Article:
It’s been a good week for Science, a five-year-old, L.A.-based startup studio that’s known for both funding nascent startups and incubating them, including FameBit, a three-year-old outfit that helps marketers connect with digital influencers and which sold on Wednesday to Google.
Science was the majority owner. FameBit was the firm’s third exit of the year, too. Science also funded the marketing agency HelloSociety, which sold to The New York Times in March for undisclosed terms, and it backed the men’s grooming company Dollar Shave Club after its founder, Michael Dubin, showed Science what would go on to become a massively viral video promoting Dollar Shave Club’s razors. (Dollar Shave Club sold to Unilever for $1 billion in cash in July.)
Financial terms of the FameBit deal weren’t disclosed, but we reached out earlier this week to Science co-founder (and former MySpace CEO) Mike Jones to talk about it and get a bit of an update on Science while we were at it. Because he was traveling, we had an email exchange.
TC: How much has Science raised in its five years? CrunchBase shows $10 million in venture capital, another $30 million in private equity and another $20 million in debt financing. Is that correct?
MJ: We don’t share that information.
TC: Does Science plan to raise more money?
MJ: Yes, we are actively fundraising now.
TC: How many companies is Science currently incubating?
MJ: We have four companies being incubated at the moment.
TC: How many of those companies have you either co-founded or backed altogether at this point?
MJ: We’ve co-founded and invested in more than 60 companies.
TC: You invest in companies off a balance sheet. What’s Science’s annual budget for startups?
MJ: We don’t share that information.
TC: At the outset, Science planned to work with larger, publicly traded companies to help them invigorate their businesses. Was FameBit part of that strategy? If not, can you point to a startup that you’ve incubated or funded that is?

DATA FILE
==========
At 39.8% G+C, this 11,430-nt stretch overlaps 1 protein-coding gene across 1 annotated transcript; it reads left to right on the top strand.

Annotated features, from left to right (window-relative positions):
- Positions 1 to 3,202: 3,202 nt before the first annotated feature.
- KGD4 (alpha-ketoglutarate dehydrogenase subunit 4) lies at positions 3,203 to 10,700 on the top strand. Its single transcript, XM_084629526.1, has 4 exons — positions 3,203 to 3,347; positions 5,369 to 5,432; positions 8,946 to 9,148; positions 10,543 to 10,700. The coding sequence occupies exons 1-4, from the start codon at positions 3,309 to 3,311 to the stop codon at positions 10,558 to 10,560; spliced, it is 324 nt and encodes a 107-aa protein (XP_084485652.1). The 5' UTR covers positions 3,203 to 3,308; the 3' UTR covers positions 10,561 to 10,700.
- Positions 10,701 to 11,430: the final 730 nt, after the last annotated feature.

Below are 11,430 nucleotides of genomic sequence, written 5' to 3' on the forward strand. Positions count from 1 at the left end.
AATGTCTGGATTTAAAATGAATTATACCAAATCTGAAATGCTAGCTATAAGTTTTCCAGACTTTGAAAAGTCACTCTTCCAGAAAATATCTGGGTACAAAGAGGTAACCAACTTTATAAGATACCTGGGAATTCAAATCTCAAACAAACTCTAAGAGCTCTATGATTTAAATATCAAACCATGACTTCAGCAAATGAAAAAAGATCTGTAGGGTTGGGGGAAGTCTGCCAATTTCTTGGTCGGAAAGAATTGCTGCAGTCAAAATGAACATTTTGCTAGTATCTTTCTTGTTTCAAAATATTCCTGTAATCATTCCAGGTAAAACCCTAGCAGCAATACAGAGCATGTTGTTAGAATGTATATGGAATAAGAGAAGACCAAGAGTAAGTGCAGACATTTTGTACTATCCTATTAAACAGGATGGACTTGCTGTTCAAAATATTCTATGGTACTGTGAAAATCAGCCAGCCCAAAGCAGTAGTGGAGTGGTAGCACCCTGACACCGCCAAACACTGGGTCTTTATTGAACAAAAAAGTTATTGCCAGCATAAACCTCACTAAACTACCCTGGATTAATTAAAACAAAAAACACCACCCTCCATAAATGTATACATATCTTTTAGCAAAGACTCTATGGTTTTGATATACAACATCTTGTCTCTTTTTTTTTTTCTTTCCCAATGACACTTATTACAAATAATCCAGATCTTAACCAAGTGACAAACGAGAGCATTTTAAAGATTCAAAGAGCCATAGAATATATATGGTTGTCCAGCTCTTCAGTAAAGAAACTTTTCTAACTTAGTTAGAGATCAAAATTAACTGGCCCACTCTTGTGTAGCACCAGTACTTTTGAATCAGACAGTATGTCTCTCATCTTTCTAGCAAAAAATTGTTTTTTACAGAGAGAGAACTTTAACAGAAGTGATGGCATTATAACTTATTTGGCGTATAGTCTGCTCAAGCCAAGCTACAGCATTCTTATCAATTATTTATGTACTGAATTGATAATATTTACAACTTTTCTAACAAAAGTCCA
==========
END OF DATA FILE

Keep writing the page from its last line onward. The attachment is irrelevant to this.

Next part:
MJ: Despite its purchase by Google, FameBit will remain independent, which confirms that it’s a crucial, scalable ad unit for brands and YouTube. Traditional brands [haven’t been able to fully understand] their audiences, and that’s why we’re starting to see so much M&A activity in commerce. Brands like HelloSociety, FameBit and Dollar Shave Club energize and reinforce seasoned companies, and that’s why we continue searching for similar [startups].
TC: When we last talked several years ago, Science was focused around four themes, including e-commerce systems, which obviously paid off with Dollar Shave Club. What themes you are focused around today and why?
MJ: The brands that sold this year have produced some of the most authentic customer relationships and communications in e-commerce. Companies that want to heighten their online purchasing presence are taking note of younger brands that are accomplishing this.
We’ve been a brand that has consistently identified millennial trends, and this has been a theme we’ve stuck with since our inception. Our three exits this year to companies like Unilever, The New York Times, and Google, confirm our understanding of this powerful demographic cohort. Our understanding of millennials, coupled with our approach and criteria for brand evaluation, has allowed us to analyze and establish brands that cater to their specific needs. We’ll continue operating within the thesis that millennials are the key to a brand’s future. Our main focus today is on mobile, with an eye towards millennials and how they use mobile technology.
TC: What’s the newest company you’ve funded?
MJ: Yesterday, we announced a partnership with Feldspar Studios, a digital-first animation startup, to launch a portfolio of branded animation channels and properties for the mobile generation. We’re hoping to combine our direct-to-consumer audience development with Feldspar’s prototyping and content creation to produce animations for social and mobile channels.
TC: What’s the newest company you’ve incubated?
MJ: Handstand, an app and website that brings customized fitness experiences to mobile, launched out of our L.A. tech studio six months ago. Earny is a mobile application we launched this year that helps users get money back on purchases if the price has dropped. We also recently launched Wishbone, a mobile app that’s popular with millions of teens, out of our mobile studio.
TC: What’s the longer-term vision for Science? Would you ever sell to a giant that wants to make Science its incubation arm? Do you want to take Science public?
MJ: Our main goal is to continue building the next big thing.